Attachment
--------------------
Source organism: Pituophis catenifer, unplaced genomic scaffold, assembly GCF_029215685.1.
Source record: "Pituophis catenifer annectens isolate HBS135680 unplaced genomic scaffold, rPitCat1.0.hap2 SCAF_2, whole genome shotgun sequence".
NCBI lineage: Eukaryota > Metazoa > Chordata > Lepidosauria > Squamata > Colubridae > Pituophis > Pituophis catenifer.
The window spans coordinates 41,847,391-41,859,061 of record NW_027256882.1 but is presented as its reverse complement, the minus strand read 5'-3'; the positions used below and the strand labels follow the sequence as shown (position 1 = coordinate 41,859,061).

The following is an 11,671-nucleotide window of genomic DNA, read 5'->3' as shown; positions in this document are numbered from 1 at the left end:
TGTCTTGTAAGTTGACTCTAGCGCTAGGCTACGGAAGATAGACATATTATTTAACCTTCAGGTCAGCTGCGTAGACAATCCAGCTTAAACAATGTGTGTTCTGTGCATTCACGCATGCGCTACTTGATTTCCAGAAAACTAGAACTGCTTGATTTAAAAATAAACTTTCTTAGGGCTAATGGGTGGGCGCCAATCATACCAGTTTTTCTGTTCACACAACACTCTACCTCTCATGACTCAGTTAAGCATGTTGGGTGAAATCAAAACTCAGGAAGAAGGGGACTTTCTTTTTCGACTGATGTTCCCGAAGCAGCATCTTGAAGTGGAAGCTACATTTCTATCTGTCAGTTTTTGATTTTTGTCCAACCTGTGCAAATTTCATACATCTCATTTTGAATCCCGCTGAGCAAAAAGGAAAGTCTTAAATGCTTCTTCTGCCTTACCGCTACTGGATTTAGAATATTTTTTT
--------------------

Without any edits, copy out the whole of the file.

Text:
Source organism: Pituophis catenifer, unplaced genomic scaffold, assembly GCF_029215685.1.
Source record: "Pituophis catenifer annectens isolate HBS135680 unplaced genomic scaffold, rPitCat1.0.hap2 SCAF_2, whole genome shotgun sequence".
NCBI lineage: Eukaryota > Metazoa > Chordata > Lepidosauria > Squamata > Colubridae > Pituophis > Pituophis catenifer.
The window spans coordinates 41,847,391-41,859,061 of record NW_027256882.1 but is presented as its reverse complement, the minus strand read 5'-3'; the positions used below and the strand labels follow the sequence as shown (position 1 = coordinate 41,859,061).

The following is an 11,671-nucleotide window of genomic DNA, read 5'->3' as shown; positions in this document are numbered from 1 at the left end:
TGTCTTGTAAGTTGACTCTAGCGCTAGGCTACGGAAGATAGACATATTATTTAACCTTCAGGTCAGCTGCGTAGACAATCCAGCTTAAACAATGTGTGTTCTGTGCATTCACGCATGCGCTACTTGATTTCCAGAAAACTAGAACTGCTTGATTTAAAAATAAACTTTCTTAGGGCTAATGGGTGGGCGCCAATCATACCAGTTTTTCTGTTCACACAACACTCTACCTCTCATGACTCAGTTAAGCATGTTGGGTGAAATCAAAACTCAGGAAGAAGGGGACTTTCTTTTTCGACTGATGTTCCCGAAGCAGCATCTTGAAGTGGAAGCTACATTTCTATCTGTCAGTTTTTGATTTTTGTCCAACCTGTGCAAATTTCATACATCTCATTTTGAATCCCGCTGAGCAAAAAGGAAAGTCTTAAATGCTTCTTCTGCCTTACCGCTACTGGATTTAGAATATTTTTTT